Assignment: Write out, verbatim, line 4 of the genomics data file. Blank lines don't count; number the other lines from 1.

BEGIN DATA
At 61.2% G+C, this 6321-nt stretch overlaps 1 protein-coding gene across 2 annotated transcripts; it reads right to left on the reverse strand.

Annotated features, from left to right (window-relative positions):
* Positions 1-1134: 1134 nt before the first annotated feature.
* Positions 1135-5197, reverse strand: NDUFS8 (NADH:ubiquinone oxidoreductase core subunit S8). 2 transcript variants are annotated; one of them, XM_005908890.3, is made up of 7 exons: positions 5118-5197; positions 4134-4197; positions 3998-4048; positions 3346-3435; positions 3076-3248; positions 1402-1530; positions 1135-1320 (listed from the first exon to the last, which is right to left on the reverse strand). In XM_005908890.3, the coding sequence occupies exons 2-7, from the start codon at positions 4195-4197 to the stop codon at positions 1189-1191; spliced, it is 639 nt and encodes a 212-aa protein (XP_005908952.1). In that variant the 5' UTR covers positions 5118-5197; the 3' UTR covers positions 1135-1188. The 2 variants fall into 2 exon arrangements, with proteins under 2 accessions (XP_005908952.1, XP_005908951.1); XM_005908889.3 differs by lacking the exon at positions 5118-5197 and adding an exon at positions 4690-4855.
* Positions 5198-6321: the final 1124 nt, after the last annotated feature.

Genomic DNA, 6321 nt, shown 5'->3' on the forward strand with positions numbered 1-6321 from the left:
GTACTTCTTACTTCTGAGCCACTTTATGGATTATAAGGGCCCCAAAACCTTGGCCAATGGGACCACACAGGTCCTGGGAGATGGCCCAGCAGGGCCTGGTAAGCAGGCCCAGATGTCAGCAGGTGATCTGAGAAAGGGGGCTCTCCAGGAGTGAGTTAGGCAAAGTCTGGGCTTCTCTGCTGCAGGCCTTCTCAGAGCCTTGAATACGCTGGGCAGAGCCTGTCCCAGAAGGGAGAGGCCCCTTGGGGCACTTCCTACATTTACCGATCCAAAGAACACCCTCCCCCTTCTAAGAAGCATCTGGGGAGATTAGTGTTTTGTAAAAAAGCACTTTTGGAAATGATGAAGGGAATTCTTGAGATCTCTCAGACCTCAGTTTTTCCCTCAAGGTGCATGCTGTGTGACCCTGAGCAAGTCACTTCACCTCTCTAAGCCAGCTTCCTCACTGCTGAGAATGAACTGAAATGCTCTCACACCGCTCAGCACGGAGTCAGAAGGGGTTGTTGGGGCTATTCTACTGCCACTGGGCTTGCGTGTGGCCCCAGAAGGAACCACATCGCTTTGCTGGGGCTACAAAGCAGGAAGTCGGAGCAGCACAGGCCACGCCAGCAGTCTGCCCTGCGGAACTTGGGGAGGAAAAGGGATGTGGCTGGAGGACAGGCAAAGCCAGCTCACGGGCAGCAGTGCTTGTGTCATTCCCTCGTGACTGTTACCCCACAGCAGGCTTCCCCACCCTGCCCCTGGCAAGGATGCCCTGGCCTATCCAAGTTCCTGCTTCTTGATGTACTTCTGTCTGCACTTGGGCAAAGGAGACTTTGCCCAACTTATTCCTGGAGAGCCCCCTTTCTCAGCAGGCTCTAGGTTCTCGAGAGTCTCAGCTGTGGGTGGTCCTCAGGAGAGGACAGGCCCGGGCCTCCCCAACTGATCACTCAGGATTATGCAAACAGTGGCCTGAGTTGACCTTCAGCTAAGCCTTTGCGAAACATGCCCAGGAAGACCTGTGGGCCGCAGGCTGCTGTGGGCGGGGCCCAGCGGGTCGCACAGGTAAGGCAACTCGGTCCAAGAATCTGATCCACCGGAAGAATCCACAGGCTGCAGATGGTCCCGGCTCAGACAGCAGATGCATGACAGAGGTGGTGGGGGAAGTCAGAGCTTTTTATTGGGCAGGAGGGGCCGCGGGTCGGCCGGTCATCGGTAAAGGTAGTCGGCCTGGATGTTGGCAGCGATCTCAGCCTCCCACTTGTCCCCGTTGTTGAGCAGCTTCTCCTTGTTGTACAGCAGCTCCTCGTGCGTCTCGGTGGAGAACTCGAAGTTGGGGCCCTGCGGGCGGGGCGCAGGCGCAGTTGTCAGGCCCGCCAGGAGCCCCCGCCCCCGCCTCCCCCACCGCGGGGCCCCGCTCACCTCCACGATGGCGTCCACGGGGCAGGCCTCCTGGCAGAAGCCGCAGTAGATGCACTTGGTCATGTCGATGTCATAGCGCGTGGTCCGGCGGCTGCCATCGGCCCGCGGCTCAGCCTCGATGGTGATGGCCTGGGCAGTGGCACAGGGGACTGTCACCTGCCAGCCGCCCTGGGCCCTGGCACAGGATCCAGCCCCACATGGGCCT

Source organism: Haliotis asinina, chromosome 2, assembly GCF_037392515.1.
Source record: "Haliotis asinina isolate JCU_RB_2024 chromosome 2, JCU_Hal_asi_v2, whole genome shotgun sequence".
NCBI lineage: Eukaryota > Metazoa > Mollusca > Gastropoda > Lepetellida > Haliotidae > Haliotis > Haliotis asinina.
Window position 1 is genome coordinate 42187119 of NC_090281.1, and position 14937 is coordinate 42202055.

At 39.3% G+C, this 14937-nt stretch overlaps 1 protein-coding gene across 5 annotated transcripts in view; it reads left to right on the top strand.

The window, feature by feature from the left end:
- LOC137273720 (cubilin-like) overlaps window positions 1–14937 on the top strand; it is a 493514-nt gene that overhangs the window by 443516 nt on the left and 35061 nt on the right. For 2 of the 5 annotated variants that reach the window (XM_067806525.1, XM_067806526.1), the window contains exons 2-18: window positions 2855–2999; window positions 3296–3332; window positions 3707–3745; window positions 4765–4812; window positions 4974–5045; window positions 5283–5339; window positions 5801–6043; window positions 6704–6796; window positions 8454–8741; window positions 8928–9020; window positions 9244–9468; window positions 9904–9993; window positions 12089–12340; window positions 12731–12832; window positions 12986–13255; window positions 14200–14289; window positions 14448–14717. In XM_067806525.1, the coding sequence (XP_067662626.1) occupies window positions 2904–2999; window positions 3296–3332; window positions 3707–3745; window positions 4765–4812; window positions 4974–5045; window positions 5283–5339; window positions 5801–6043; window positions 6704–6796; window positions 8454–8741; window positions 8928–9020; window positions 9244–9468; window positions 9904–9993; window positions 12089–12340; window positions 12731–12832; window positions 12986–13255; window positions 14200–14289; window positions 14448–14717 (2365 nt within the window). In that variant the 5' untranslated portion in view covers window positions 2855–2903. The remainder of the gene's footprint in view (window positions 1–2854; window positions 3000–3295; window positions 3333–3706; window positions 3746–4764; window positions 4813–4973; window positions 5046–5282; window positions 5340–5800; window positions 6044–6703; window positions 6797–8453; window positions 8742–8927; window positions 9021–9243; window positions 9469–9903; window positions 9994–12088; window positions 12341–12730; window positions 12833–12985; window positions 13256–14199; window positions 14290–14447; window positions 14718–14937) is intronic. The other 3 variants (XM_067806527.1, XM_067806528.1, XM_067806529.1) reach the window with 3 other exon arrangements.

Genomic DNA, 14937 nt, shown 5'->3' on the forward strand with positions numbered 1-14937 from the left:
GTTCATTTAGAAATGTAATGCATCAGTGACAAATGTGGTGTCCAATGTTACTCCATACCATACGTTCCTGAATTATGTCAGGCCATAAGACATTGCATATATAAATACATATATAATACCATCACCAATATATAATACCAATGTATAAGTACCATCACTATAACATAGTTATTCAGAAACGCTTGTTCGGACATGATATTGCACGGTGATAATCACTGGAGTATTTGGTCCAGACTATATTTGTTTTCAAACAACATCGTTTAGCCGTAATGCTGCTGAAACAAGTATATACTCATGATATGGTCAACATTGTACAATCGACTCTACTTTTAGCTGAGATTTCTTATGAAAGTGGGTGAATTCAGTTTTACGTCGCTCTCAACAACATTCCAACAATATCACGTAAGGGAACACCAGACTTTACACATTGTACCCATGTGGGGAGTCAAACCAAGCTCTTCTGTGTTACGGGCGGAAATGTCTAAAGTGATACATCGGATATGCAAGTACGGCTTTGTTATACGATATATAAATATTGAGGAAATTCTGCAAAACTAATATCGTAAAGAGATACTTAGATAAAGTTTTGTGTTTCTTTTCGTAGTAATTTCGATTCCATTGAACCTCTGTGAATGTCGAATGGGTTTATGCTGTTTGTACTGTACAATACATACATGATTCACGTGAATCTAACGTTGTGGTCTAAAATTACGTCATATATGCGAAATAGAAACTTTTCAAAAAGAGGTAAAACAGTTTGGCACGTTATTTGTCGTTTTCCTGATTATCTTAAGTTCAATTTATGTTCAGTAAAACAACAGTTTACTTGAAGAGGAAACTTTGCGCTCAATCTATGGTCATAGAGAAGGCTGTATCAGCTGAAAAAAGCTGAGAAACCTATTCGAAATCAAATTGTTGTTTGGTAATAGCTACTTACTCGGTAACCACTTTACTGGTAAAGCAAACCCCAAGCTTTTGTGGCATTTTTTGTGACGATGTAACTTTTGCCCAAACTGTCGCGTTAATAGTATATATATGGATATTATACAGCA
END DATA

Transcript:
* Positions 1135-5197, reverse strand: NDUFS8 (NADH:ubiquinone oxidoreductase core subunit S8). 2 transcript variants are annotated; one of them, XM_005908890.3, is made up of 7 exons: positions 5118-5197; positions 4134-4197; positions 3998-4048; positions 3346-3435; positions 3076-3248; positions 1402-1530; positions 1135-1320 (listed from the first exon to the last, which is right to left on the reverse strand). In XM_005908890.3, the coding sequence occupies exons 2-7, from the start codon at positions 4195-4197 to the stop codon at positions 1189-1191; spliced, it is 639 nt and encodes a 212-aa protein (XP_005908952.1). In that variant the 5' UTR covers positions 5118-5197; the 3' UTR covers positions 1135-1188. The 2 variants fall into 2 exon arrangements, with proteins under 2 accessions (XP_005908952.1, XP_005908951.1); XM_005908889.3 differs by lacking the exon at positions 5118-5197 and adding an exon at positions 4690-4855.